Well, hello there. It’s been a while. Whatever you were planning for 2020, this was not it. For me, as a touch therapist, it’s been the strangest of years. I closed my practice about a week before the mandatory lockdown, and I remember my final two sessions with clients as strange, mutually wary experiences: all the ease and spontaneity of my work replaced with the intruding thought: could I pass infection to my client, or they to me?
When the lockdown came, I decided, for various reasons, not to rush to immediate commentary via a blog or social media. It didn’t feel like the right way to respond, or one that was especially needed amid the din of hot takes and daily briefings and online-everything. I went home and I stayed home. I’ve read a lot of books and enjoyed the rare luxury of growing my nails long.
Sometime in August, most likely, I will return to work. [Update: well, that didn’t happen. I fell pregnant and returned to work in October 2021.] It may be a bit sooner or later, depending on government guidance. And while it will be a return, it will also be something new, both for me and my clients. New measures taken to keep everyone safe, new hours and availability (which may initially be restricted), but also new ways of practising Rolfing, including online movement education and embodiment coaching. On the infection control front, I’ve already bought air purifiers, face masks and visors, bottles of hand sanitiser, etc. Sessions will be spaced further apart, giving more time to clean between sessions and change the air, and initial consultations may be moved online so that you can talk to me about your objectives free from the encumbrance of face masks. I’ll be posting more about the specific new measures in due course.
What I’m more excited about is the opportunity to work in new ways. Ida Rolf characterised Rolfing as education rather than therapy, and educational in the true and old sense of a drawing forth of a person’s potential in every aspect of life: physically, emotionally; even spiritually. Rolfing is a fantastically effective physiotherapy, but that’s only a part of it. The true achievements of Rolfing are increased adaptability, resilience, self-regulation, and appropriate relationship.
What do I mean by that? By adaptability, I mean the ability to reach and flex in a changing world, whether that’s the physical ability to swerve an unexpected obstacle in the street without losing balance, or the ability to adapt, as we all must now do, to a world that is rapidly shifting around us. By resilience and self-regulation, I mean the ability to bounce back from injury, shock, and loss of function. One of the physical hallmarks of a good Rolfing experience is when clients notice that, not only do they have improved function and less pain, they recover more quickly from the too-long walk, or the too-long day at the office. They recover the ability to do the things they used to do, but also the ability to live more freely.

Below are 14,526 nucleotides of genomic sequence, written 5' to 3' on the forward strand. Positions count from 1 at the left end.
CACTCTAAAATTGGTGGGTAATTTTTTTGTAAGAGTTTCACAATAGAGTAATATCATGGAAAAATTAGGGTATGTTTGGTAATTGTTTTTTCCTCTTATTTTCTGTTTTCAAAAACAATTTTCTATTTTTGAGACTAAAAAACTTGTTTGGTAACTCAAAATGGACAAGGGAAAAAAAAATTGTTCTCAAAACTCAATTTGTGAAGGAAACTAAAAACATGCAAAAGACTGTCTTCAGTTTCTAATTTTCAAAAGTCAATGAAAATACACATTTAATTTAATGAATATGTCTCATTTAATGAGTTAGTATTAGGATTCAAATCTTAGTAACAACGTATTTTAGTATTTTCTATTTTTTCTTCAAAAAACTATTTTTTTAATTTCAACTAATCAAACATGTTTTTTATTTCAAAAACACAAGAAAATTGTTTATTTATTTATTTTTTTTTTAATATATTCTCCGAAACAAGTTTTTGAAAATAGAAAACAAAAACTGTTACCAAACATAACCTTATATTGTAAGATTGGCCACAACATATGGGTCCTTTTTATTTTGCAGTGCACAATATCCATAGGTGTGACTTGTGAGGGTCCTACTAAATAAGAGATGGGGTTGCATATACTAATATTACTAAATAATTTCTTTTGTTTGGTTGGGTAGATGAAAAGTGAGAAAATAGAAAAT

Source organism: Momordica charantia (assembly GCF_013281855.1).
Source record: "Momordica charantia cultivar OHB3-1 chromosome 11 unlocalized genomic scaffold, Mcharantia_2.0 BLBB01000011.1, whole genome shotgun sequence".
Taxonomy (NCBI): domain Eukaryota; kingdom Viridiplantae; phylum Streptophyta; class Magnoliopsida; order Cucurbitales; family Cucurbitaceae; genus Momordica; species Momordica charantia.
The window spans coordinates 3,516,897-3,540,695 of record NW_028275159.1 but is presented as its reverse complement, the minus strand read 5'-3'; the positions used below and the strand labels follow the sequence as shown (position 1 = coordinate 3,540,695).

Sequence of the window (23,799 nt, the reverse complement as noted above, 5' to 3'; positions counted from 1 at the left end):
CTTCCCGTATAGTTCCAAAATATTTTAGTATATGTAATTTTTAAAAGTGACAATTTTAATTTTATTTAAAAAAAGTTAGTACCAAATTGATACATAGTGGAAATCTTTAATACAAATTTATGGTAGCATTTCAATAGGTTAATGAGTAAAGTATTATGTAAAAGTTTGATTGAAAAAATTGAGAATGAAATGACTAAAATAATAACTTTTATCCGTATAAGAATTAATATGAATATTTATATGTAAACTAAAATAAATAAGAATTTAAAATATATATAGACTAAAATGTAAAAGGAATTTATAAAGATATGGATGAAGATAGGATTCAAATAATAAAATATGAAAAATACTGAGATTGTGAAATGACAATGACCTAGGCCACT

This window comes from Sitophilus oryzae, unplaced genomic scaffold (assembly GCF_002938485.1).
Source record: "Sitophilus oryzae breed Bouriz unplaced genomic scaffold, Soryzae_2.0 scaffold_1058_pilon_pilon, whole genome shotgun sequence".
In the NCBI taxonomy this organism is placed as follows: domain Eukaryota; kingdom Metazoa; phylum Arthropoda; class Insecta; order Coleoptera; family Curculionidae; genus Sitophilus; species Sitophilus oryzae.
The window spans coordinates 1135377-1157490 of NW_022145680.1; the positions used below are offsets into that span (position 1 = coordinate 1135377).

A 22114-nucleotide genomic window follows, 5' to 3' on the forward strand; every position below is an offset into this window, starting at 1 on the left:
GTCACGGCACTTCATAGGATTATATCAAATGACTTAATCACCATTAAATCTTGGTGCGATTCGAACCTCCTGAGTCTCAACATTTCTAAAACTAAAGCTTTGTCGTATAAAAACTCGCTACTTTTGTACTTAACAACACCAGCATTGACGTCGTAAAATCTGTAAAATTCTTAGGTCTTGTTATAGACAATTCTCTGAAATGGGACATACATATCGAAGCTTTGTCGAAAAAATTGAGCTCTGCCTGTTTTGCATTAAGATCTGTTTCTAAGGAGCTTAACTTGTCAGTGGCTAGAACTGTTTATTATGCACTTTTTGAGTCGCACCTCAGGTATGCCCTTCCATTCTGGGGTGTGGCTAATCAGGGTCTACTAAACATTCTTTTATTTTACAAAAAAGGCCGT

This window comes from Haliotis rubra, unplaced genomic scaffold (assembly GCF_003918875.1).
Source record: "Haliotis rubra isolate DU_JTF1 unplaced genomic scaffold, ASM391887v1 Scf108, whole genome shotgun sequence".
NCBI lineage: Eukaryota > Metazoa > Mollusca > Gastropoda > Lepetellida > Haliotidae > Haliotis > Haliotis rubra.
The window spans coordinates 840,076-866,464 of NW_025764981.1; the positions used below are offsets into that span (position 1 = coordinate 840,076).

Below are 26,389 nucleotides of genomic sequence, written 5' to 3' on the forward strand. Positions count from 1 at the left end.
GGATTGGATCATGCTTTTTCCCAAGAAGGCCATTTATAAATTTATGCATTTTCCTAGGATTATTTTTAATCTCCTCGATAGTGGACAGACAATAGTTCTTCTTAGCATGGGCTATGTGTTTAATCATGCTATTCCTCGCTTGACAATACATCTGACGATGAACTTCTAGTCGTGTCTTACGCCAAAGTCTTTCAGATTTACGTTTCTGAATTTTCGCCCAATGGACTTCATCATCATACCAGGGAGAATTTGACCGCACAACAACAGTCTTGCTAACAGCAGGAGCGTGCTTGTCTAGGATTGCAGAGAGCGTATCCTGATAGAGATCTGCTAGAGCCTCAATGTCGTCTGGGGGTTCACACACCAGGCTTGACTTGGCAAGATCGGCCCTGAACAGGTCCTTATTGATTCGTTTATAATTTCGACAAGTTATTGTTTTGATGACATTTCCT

By appropriate relationship I mean that physical groundedness, balance, and power (the ability to reach or jump, accelerate, stand one’s ground or give one’s weight to the floor) imply the ability to be a body in the world, in connection with the creatures and objects that surround us. And these physical relationships have an emotional and social corollary. Can I lean on someone? Can I stand on my own two feet? Can I assert myself? In Rolfing these are themes that we address obliquely, that emerge in fact quite naturally in a process of working with the body. But they are also topics that can be explored in a more direct way through coaching. As an Advanced Rolfer who is also a qualified Coach, I can help you explore the issues that emerge at the meeting place of body and mind, and will be offering online sessions online that can address a number of topics around embodiment, patterns of behaviour, career change and other life goals.
I have until now been a fairly ‘classical’ Rolfer, sticking chiefly to the ten series. I hope that it will be possible to return to this foundation of how I work over the medium and longer term. It is going to be difficult, however, to offer some parts of the work while Covid-19 is uppermost in people’s minds: for example, the intra-oral work that’s a part of a session seven, or some of the more adventurous, improvised integration and movement work where I need to be able to coach a client through movement at proximity. There will be more online work, and maybe a ‘tapas’ approach instead of the ten-sessions-ten-steps ‘recipe’. It’s going to be a bit different. But that’s ok, because the world is also a bit different, and what we need from manual therapies right now is an experience of safety under the conditions of a pandemic.